ELECTRICAL CHARACTERIZATION OF PEROVSKITE AND ORGANIC electronics

Introduction

The past decade witnessed an impressive development in power conversion efficiencies of novel thin film solar cells based on organic materials, quantum dots, hybrid and perovskite materials. All these new concepts are denoted by the term ‘third generation photovoltaics’ and have in common that the variety of possible materials and device structures is very large. Accurate characterization is therefore crucial for material screening and device optimization. Developing a physical understanding of mechanisms governing the operation of third-generation solar cells is much more demanding than for silicon solar cells. In contrast to crystalline silicon, photogeneration and transport of charges in third-generation solar cells are more difficult to understand and requires more complex characterization techniques.

There are numerous experimental techniques available to study electrical material and device parameters of solar cells. In this review, we aim to give an overview of some of the most prominent experimental techniques. These are all implemented in our opto-electrical characterizaton system Paios.

1- Current-Voltage Characteristics

The IV-curve is the default characterization technique for solar cells. The standard solar cell parameters short-circuit current, open-circuit voltage, fillfactor and maximum power are automatically calculated. The fastest version of this measurement is the ramped IV. For more precise measurements of very low currents or to investigate the equilibration time this measurement type is also available as sequential and pulsed IV.

Analysed Parameters:

MPP, FF, Voc, Isc, SCLC mobility, Single Diode Model, Dark and Light Ideality factor.

Fig. 1. I-V characteristics of an organic solar cells at different light intensity with respect to 1 sun (100%).

Fig. 1. I-V characteristics of an organic solar cells at different light intensity with respect to 1 sun (100%).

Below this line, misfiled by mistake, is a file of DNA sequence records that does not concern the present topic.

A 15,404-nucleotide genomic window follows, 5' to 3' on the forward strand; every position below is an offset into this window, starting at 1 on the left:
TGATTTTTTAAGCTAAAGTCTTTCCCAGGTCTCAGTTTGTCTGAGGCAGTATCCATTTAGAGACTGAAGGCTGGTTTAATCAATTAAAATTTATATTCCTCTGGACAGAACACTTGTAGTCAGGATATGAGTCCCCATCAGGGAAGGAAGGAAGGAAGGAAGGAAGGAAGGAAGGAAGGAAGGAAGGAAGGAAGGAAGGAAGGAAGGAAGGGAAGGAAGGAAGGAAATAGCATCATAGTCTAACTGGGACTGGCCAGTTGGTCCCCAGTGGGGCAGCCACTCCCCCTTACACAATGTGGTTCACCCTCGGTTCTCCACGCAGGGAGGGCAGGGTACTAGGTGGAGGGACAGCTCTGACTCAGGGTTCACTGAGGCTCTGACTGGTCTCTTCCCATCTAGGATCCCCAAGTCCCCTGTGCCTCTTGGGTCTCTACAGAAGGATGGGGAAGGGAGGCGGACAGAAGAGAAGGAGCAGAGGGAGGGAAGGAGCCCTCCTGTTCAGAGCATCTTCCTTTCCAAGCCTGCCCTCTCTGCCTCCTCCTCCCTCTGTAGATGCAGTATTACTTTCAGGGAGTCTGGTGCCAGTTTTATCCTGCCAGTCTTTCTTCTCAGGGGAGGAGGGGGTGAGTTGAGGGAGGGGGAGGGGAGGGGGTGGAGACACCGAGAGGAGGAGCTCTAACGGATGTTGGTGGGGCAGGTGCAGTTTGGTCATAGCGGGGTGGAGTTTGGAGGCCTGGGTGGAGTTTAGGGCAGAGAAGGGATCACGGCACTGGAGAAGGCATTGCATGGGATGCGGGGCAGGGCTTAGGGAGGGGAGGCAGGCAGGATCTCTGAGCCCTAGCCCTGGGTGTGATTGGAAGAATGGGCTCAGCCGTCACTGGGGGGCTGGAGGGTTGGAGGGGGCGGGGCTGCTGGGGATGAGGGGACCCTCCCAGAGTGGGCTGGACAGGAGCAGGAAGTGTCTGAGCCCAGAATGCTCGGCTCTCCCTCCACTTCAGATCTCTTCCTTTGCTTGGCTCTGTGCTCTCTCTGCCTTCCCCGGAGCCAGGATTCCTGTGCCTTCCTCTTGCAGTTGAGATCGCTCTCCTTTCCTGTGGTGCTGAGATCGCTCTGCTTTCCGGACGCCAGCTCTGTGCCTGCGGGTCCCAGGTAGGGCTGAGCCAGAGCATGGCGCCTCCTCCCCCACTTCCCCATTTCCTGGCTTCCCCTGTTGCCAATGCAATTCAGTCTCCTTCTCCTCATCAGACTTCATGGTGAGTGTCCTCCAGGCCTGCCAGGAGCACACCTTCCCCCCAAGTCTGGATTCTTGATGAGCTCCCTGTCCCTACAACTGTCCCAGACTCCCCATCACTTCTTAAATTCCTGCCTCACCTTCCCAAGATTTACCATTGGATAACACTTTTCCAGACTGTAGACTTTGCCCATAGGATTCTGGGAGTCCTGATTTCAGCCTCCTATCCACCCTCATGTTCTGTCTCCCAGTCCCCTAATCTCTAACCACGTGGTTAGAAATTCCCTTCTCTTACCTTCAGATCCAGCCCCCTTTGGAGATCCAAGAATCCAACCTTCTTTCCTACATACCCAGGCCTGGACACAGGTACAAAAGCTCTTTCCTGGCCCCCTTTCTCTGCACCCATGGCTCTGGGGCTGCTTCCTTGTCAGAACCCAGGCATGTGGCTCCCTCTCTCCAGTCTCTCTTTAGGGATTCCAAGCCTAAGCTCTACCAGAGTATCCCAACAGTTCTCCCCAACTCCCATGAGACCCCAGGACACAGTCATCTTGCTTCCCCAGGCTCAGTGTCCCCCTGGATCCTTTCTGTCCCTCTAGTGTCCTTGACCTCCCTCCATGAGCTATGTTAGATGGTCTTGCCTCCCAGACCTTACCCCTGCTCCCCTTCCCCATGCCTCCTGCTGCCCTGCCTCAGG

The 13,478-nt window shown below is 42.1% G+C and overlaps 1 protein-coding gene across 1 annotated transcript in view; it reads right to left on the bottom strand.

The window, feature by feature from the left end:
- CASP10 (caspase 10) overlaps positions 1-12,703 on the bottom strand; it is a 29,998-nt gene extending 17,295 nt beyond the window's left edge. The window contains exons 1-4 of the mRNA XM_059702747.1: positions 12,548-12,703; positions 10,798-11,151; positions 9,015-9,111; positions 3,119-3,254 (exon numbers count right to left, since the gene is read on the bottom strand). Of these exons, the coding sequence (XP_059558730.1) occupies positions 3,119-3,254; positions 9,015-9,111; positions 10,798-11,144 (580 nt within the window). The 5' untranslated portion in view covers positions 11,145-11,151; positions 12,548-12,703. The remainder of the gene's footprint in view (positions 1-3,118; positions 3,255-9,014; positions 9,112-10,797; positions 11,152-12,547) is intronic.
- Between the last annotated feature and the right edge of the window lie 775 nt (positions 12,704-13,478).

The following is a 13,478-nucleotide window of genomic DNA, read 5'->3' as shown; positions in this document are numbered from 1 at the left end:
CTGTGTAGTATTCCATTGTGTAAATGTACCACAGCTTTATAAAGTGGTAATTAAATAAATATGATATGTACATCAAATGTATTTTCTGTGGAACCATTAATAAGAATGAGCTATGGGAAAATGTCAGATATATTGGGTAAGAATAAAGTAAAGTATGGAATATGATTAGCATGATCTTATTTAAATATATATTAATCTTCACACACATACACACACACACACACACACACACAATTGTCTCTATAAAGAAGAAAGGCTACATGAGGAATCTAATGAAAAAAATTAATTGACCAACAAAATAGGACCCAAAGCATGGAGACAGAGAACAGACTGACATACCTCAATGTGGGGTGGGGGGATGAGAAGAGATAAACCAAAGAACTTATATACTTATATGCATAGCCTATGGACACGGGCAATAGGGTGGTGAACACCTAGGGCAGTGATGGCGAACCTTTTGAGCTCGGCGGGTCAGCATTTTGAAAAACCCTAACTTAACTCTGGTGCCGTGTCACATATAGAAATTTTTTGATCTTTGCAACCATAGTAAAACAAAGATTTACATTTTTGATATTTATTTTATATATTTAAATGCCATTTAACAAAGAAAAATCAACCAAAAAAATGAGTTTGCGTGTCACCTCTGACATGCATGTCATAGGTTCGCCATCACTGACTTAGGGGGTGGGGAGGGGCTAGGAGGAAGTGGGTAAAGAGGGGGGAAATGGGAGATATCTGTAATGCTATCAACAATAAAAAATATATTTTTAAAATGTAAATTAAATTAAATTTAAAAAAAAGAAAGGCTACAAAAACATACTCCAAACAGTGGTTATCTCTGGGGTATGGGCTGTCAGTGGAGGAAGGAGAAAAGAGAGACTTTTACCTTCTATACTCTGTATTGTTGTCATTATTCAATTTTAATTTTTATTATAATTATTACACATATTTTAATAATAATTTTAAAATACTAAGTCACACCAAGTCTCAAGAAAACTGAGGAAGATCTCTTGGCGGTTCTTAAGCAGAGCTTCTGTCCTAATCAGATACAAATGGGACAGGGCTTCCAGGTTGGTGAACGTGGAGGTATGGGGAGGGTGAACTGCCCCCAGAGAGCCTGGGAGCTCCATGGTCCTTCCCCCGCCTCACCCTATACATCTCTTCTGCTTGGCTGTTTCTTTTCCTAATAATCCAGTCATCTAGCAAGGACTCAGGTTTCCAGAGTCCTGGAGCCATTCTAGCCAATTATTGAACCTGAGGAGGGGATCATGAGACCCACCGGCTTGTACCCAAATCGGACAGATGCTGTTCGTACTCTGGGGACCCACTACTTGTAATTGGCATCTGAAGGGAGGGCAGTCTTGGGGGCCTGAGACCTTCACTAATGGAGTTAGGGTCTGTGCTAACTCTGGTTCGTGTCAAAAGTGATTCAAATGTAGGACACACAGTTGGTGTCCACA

2 - Current-Voltage-Luminance Characteristics

The IVL curve is the default characterization technique for OLEDs. The current-voltage curve is measured as in the normal IV. Additionally, the steady-state emission of the OLED is recorded using a photodetector. Knowing the spectrum of the OLED and the sensitivity/geometry of the photodetector, the electrical and optical efficiency of the OLED can be calculated. The fastest version of this measurement is the ramped IVL. For more precise measurements of very low currents or to avoid heating of the device the measurement can be perforemd as pulsed IVL.

Analysed Parameters:

Emission Turn-on Voltage, OLED working point, Single Diode Model

Fig 2: current efficiency VS Current density of an organic light emitting diode.

Fig 2: current efficiency VS Current density of an organic light emitting diode.

Transient Photocurrent_TPC.PNG

3 - Transient Photocurrent (TPC) - Current Response to a Light-Pulse

The device is flashed with a light-pulse, charges are generated and the transient photocurrent is measured at short-circuit or with an offset voltage applied. This experiment can also be performed in the small-charge limit with bias illumination in order to determine the charge density.

Analysed Parameters:

Electron and hole mobility, trapping dynamics